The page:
White and Asian women, aged 50 and over. While men and women of all races can develop osteoporosis, post-menopausal white and Asian women are at highest risk.
Osteoporosis means that you have less bone mass and strength. The disease often develops without any symptoms or pain, and it is usually not discovered until the weakened bones cause painful fractures. Most of these are fractures of the hip, wrist and spine.
An inactive lifestyle or extended bed rest tends to weaken bones. Cigarette smoking. Smoking is bad for bones as well as the heart and lungs. Alcohol intake.
Osteoporosis can cause painful and debilitating broken bones called fragility fractures. These fractures can compromise a person's ability to walk, cause deformities and loss of height, and significantly lower quality of life.
The Chance of Dying From Bone Disease. While the chance of dying varies by fracture type, the vast majority of individuals suffering from osteoporosis and osteoporotic-related fractures do not die directly as a result of their disease.
Bisphosphonates are usually the first choice for osteoporosis treatment. These include: Alendronate (Fosamax), a weekly pill. Risedronate (Actonel), a weekly or monthly pill.
The fourth stage of osteopenia and osteoporosis
Without any intervention, osteoporosis can progress to stage four. During this stage the effects of significant bone loss become visible. Softening of the bones and accumulated fragility fractures, especially in the spine, results in deformity.
Examples include walking, dancing, low-impact aerobics, elliptical training machines, stair climbing and gardening. These types of exercise work directly on the bones in your legs, hips and lower spine to slow mineral loss. They also provide cardiovascular benefits, which boost heart and circulatory system health.
Osteoporosis is a bone disease that causes your bones to be weak and more likely to break. Organs affected by osteoporosis include the ovaries and thyroid gland.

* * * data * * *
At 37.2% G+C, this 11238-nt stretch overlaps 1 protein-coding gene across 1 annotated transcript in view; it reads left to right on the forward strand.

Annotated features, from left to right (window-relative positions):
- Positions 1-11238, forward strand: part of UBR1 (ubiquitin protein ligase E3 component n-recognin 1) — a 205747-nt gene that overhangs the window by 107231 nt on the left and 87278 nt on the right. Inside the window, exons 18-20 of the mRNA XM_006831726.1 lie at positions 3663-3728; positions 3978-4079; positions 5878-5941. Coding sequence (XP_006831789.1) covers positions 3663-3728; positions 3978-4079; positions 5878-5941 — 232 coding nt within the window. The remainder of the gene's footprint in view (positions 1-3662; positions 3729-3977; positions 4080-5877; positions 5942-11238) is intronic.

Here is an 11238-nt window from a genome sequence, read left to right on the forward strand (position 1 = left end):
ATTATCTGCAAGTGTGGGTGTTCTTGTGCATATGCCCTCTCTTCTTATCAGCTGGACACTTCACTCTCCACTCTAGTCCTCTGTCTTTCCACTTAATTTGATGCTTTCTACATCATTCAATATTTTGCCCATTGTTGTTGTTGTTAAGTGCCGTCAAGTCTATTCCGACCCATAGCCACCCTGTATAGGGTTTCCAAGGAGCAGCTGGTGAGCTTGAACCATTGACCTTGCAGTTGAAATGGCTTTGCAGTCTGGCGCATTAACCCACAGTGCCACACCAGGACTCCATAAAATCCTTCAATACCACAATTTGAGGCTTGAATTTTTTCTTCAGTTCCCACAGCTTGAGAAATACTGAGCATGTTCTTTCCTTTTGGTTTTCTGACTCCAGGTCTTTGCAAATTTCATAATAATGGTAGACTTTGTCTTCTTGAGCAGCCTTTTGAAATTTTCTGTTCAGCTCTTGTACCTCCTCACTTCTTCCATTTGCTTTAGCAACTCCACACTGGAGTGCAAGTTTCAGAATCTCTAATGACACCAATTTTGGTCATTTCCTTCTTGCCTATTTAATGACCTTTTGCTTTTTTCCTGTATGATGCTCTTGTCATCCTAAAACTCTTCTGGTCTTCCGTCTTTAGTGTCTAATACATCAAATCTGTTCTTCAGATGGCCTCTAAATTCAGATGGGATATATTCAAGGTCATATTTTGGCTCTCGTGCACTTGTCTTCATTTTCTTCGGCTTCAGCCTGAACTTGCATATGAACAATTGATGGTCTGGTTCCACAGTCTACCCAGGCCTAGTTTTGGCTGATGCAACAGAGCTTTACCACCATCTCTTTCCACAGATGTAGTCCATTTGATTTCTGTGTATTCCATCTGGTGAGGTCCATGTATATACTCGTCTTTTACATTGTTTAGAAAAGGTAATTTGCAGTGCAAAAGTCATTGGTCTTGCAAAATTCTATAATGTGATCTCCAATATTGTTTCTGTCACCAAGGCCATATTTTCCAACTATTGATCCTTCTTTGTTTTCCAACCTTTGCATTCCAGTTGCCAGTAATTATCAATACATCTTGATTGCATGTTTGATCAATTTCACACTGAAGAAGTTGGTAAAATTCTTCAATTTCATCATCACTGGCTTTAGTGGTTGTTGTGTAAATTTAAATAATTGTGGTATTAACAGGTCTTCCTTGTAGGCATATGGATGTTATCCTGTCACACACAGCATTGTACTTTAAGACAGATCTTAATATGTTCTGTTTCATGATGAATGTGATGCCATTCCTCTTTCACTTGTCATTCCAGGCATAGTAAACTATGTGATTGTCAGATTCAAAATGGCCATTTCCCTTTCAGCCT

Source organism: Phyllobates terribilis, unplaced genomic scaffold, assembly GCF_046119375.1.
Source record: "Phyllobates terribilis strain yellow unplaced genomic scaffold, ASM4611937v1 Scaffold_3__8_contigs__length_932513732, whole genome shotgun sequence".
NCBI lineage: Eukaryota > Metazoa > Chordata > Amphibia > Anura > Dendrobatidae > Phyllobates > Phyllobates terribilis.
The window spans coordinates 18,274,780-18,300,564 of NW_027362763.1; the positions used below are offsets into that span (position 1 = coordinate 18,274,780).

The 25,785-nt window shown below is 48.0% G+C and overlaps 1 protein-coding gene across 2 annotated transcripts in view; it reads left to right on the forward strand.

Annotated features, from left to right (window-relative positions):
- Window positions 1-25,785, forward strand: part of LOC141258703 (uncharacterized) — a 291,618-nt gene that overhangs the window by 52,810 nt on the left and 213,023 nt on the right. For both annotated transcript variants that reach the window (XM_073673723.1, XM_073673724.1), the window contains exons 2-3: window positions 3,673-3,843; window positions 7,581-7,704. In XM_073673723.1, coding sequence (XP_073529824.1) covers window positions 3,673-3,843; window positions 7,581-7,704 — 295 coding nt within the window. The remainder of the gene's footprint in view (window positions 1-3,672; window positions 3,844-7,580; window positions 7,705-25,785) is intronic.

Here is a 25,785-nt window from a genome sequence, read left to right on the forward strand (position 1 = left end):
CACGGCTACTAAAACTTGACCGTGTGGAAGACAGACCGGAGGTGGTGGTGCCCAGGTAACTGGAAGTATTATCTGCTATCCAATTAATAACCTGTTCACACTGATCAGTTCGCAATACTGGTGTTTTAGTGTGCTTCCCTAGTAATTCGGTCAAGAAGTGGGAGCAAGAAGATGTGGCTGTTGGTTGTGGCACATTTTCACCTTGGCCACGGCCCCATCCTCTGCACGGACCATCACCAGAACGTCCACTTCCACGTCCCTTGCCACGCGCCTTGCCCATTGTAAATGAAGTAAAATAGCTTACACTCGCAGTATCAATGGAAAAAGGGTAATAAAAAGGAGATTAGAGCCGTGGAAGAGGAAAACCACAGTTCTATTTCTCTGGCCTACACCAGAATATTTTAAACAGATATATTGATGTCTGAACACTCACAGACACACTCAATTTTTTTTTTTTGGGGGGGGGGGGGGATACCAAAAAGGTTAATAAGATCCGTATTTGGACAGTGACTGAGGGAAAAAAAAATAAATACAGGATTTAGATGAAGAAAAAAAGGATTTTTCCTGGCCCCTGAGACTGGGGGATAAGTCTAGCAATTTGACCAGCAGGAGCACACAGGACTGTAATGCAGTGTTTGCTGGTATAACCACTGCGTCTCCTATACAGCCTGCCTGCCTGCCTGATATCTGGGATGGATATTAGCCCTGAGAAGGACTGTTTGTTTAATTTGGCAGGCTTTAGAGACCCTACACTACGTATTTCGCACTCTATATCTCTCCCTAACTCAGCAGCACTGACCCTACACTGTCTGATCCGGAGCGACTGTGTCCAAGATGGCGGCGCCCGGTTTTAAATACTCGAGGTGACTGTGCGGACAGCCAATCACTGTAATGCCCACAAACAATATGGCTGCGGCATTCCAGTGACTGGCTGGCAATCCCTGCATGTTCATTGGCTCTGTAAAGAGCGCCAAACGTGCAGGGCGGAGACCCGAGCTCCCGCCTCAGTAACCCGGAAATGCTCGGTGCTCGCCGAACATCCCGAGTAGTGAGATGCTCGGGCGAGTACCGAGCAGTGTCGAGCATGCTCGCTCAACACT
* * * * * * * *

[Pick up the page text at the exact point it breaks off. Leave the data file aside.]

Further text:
Osteoporosis stage 4
Softer and weaker bones can show in the form of spinal deformities such as a bent-over appearance and pain with everyday activities. Most people at this stage have had one or more bone breaks or fractures.
Stage 4. In this stage, your osteoporosis is very severe. Your risk of fractures is higher than in stage three, and you may actually have symptoms. The severe bone loss in stage 4 leads to changes in your spine, such as a stooped posture,and loss of height.
In addition to managing your osteoporosis, it's important to avoid activities that may cause a fracture. Such activities include movements that involve twisting your spine, like swinging a golf club, or bending forward from the waist, like sit ups and toe touches.
Weight-bearing exercises, such as walking, jogging, and climbing stairs, can help you build strong bones and slow bone loss.
You can prevent bone loss with regular exercise, such as walking. If you have osteoporosis or fragile bones, regular brisk walking can help to keep your bones strong and reduce the risk of a fracture in the future.
Many people can live well with osteoporosis and avoid breaking bones in the first place. But if you have had fractures, it's important to learn about the steps you can take to maintain a good quality of life.
Osteoporosis is Serious
In addition to causing permanent pain, osteoporosis causes some patients to lose height. When osteoporosis affects vertebrae, or the bones of the spine, it often leads to a stooped or hunched posture. Osteoporosis may limit mobility, which often leads to feelings of isolation or depression.
However, some signs and symptoms, such as receding gums, weaker grip strength, and more brittle fingernails may be early warning signs. A loss of height, a stooped posture, back or neck pain, and bone fractures are often the most common symptoms of later-stage osteoporosis.
Natural treatment of osteoporosis can include exercise, dietary changes, quitting smoking, and lowering alcohol caffeine intake. Supplementation of vitamin D and exposure to sunlight can also improve bone health. Such lifestyle changes may reduce the risk of osteoporosis and promote bone health and overall good health.
Based upon the meta-analyses discussed below, we suggest 1200 mg of calcium (total of diet and supplement) and 800 international units of vitamin D daily for postmenopausal osteoporosis (see 'Skeletal health outcomes' below).
Zoledronic acid is given once a year as an intravenous (IV) infusion to treat osteoporosis. It is also given every two years as an IV infusion to prevent osteoporosis. Zoledronic acid increases bone density and reduces the incidence of the spine and non-spine fractures, including hip fractures.